Op­por­tu­nity for progress lost in midterms

Boston Herald - - OPINION - Jay Am­brose is a syn­di­cated colum­nist.

Money played a role, ap­par­ently big, big money, and so did his­tory, mis­con­cep­tions, rad­i­cal­iza­tion of the in­no­cent and fem­i­nist anger for a guy named Trump. The story is that the Repub­li­cans lost the House and that the na­tion lost, too.

It lost glo­ri­ous op­por­tu­ni­ties for still more prize-wor­thy leg­is­la­tion and ma­jori­tar­ian pro­tec­tion from an­tidemo­cratic Demo­cratic malev­o­lence. A Repub­li­can House, on the leg­isla­tive side, did what a Demo­cratic House would never do, for in­stance: It helped give us a tax-re­form pack­age say­ing here’s a job, there’s a job, ev­ery­where is a job, job, job. The Democrats said wait, the tax cuts are just for the rich and, any­way, where are wage hikes?

Well, they are now sur­round­ing us, and that’s what hap­pens when you get out of the way of Amer­i­can busi­nesses, not just by re­duc­ing overly high taxes, but also scotch­ing dis­rup­tive, mind­less reg­u­la­tions that give wor­thy reg­u­la­tions a bad name. And, on top of in­sti­gat­ing eco­nomic growth that helps the poor more than any wel­fare pro­gram, the cuts did re­duce taxes more for the mid­dle class than the rich.

Democrats won’t ad­mit that. It makes them feel un­needed.

And so they mis­led you, and it’s a worry that they will play bud­get tricks and won’t line up be­hind any rea­son­able rem­edy to any­thing. In­stead, some say, they’ll be pre­oc­cu­pied with im­peach­ment, in­ves­ti­ga­tions and any means they can think of to yank the chair out from un­der a seated pres­i­dent. Con­cern­ing pol­icy op­tions, some Democrats have also found it pays to be so­cial­is­tic be­cause all kinds of young vot­ers are so­cial­is­tic and, if his­tory has never al­lowed so­cial­ism to suc­ceed, maybe it can be per­suaded to change its mind.

De­spite all of that, the Democrats did grab gobs of cash from evil Wall Street and vastly out­spent Repub­li­cans on smoth­er­ing TV ads, per­haps hop­ing they would min­i­mal­ize mind­ful­ness to a state of sup­port.

Di­vi­sive­ness, thou art en­shrined, and, given Pres­i­dent Trump’s cocka­mamie, vi­tu­per­a­tive tweets and speeches, it’s not just the fault of in­tel­lec­tual me­an­der­ing about the end of Amer­ica. It’s not just cam­puses gone wacko. It is not just wide-eyed mobs let­ting their nar­row minds rule. No, Trump has con­trib­uted to the point of en­gen­der­ing hate ex­press­ing it­self in terms his own stum­bling tongue can­not equal.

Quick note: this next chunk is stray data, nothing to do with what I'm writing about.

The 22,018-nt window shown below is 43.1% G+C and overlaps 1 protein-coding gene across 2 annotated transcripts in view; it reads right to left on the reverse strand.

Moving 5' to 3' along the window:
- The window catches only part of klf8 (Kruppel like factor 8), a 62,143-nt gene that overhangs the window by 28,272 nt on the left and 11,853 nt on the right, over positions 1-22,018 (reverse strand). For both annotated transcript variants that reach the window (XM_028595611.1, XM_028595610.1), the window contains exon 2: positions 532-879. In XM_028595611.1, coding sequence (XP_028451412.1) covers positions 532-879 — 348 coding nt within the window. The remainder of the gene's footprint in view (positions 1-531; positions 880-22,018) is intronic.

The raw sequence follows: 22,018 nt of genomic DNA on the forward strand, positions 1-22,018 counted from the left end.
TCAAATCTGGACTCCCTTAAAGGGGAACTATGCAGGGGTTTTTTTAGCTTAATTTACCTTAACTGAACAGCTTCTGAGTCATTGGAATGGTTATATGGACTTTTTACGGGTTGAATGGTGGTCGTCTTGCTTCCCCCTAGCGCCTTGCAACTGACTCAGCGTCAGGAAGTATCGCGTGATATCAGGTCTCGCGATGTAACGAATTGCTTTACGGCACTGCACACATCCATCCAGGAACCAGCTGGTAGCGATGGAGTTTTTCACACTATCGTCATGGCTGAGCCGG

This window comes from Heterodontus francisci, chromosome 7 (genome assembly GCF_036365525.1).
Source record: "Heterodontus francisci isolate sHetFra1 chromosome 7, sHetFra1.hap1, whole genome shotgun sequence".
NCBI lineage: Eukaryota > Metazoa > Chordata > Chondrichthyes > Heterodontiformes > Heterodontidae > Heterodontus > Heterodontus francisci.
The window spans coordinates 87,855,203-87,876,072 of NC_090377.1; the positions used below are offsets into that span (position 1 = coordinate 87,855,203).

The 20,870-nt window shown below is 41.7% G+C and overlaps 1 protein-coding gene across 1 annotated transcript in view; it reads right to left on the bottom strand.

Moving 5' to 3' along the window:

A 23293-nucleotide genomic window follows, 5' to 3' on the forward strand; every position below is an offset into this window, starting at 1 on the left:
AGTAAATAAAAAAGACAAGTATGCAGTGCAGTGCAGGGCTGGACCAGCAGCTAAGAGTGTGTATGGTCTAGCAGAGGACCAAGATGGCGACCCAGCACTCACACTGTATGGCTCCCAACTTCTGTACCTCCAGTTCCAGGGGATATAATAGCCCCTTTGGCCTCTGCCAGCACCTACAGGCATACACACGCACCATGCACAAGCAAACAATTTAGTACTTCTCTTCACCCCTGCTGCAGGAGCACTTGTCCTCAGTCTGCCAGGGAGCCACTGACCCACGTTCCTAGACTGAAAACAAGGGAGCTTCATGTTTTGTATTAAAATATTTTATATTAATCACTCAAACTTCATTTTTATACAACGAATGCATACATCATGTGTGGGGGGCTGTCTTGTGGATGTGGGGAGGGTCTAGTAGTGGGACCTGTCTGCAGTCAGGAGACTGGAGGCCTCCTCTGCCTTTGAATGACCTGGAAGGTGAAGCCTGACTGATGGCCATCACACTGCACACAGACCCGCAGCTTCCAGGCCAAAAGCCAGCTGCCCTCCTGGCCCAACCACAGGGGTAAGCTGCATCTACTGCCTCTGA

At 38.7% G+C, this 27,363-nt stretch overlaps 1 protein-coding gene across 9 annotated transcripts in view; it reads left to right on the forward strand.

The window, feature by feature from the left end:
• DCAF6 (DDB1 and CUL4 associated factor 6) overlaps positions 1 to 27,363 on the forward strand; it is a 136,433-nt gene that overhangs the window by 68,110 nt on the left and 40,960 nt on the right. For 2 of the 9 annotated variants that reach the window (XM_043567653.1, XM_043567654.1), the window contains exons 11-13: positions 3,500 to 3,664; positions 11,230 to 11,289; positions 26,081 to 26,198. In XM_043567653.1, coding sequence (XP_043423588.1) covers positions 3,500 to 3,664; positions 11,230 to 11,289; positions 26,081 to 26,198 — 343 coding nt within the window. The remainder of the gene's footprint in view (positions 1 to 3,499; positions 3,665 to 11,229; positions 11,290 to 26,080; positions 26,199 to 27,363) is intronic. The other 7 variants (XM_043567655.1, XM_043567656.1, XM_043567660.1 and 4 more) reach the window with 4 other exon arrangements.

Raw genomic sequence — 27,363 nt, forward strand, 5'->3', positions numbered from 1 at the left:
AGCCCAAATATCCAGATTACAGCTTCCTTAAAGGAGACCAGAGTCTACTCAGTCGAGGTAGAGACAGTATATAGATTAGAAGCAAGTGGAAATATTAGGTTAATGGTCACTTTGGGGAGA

Of course, the pres­i­dent’s party con­sis­tently loses loads of House seats in midterm elec­tions, and none of this is to say that Demo­cratic vot­ers were with­out le­git­i­mate con­cerns, even if a bit off some­times. Many Demo­cratic votes, we know, came from sub­ur­ban women whose fears are said to in­clude the pos­si­bil­ity of a re­fash­ioned Supreme Court re­peal­ing the Roe v. Wade abor­tion rul­ing.

That’s ac­tu­ally as far­fetched as think­ing it will re­peal women’s rights to vote. And mean­while lots of Amer­i­cans un­der­stood how dis­hon­est and close to sub­ver­sive the Democrats were in their at­tempts to stop Se­nate ap­proval of Brett Ka­vanaugh as a jus­tice.

That’s likely one rea­son Repub­li­cans in­creased their ma­jor­ity in a Se­nate that will still be able to de­liver on judges and jus­tices. That’s hugely im­por­tant if you dis­like lib­eral jus­tices amend­ing the Con­sti­tu­tion through so-called in­ter­pre­ta­tions. I, for one, was pleased to see for­mer pres­i­den­tial can­di­date Mitt Rom­ney elected to the Se­nate from Utah; I look for­ward to his lead­er­ship and re­mem­ber Pres­i­dent Obama mock­ing him for view­ing Rus­sia as an en­emy.

In­ter­est­ing, isn’t it, that the dis­rep­utable Rus­sian col­lu­sion probe was hardly brought up by the Democrats in this out­ing and that Trump still con­nects suf­fi­ciently with the Amer­i­can peo­ple to have likely made a dif­fer­ence in some races. Th­ese are dis­ori­ent­ing times we live in, but the poll­sters were pretty much right, as op­posed to flubs in 2016. If they get good enough, will TV news shows de­vot­ing nine-tenths of their time to pre­dic­tions come to con­sider elec­tions un­nec­es­sary?

AP

WASH­ING­TON-BOUND: Sen­a­tor-elect Mitt Rom­ney, with his wife, Ann, shakes hands af­ter giv­ing an elec­tion night vic­tory speech in Orem, Utah.

Newspapers in English

Newspapers from USA

© PressReader. All rights reserved.